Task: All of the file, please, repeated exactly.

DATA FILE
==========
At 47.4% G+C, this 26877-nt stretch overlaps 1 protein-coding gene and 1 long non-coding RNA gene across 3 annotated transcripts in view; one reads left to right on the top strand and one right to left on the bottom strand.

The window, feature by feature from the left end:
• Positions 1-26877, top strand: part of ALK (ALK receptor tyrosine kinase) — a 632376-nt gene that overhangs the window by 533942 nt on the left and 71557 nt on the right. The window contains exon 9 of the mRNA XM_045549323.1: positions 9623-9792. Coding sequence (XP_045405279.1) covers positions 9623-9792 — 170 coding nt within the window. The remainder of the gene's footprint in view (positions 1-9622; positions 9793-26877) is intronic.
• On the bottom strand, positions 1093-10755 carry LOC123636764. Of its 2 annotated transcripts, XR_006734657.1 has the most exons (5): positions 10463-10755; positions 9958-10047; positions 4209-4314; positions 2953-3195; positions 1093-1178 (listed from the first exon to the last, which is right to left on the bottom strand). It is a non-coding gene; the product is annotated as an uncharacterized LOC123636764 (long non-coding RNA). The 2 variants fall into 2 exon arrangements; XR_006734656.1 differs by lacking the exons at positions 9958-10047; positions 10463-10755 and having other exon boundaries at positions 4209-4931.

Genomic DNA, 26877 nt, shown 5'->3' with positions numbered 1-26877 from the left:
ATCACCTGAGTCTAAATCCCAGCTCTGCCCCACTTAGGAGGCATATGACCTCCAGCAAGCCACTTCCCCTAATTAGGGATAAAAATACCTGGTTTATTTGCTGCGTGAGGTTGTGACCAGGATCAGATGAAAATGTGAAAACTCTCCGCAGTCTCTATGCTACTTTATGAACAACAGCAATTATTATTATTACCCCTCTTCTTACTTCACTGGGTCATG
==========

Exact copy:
At 47.4% G+C, this 26877-nt stretch overlaps 1 protein-coding gene and 1 long non-coding RNA gene across 3 annotated transcripts in view; one reads left to right on the top strand and one right to left on the bottom strand.

The window, feature by feature from the left end:
• Positions 1-26877, top strand: part of ALK (ALK receptor tyrosine kinase) — a 632376-nt gene that overhangs the window by 533942 nt on the left and 71557 nt on the right. The window contains exon 9 of the mRNA XM_045549323.1: positions 9623-9792. Coding sequence (XP_045405279.1) covers positions 9623-9792 — 170 coding nt within the window. The remainder of the gene's footprint in view (positions 1-9622; positions 9793-26877) is intronic.
• On the bottom strand, positions 1093-10755 carry LOC123636764. Of its 2 annotated transcripts, XR_006734657.1 has the most exons (5): positions 10463-10755; positions 9958-10047; positions 4209-4314; positions 2953-3195; positions 1093-1178 (listed from the first exon to the last, which is right to left on the bottom strand). It is a non-coding gene; the product is annotated as an uncharacterized LOC123636764 (long non-coding RNA). The 2 variants fall into 2 exon arrangements; XR_006734656.1 differs by lacking the exons at positions 9958-10047; positions 10463-10755 and having other exon boundaries at positions 4209-4931.

Genomic DNA, 26877 nt, shown 5'->3' with positions numbered 1-26877 from the left:
ATCACCTGAGTCTAAATCCCAGCTCTGCCCCACTTAGGAGGCATATGACCTCCAGCAAGCCACTTCCCCTAATTAGGGATAAAAATACCTGGTTTATTTGCTGCGTGAGGTTGTGACCAGGATCAGATGAAAATGTGAAAACTCTCCGCAGTCTCTATGCTACTTTATGAACAACAGCAATTATTATTATTACCCCTCTTCTTACTTCACTGGGTCATG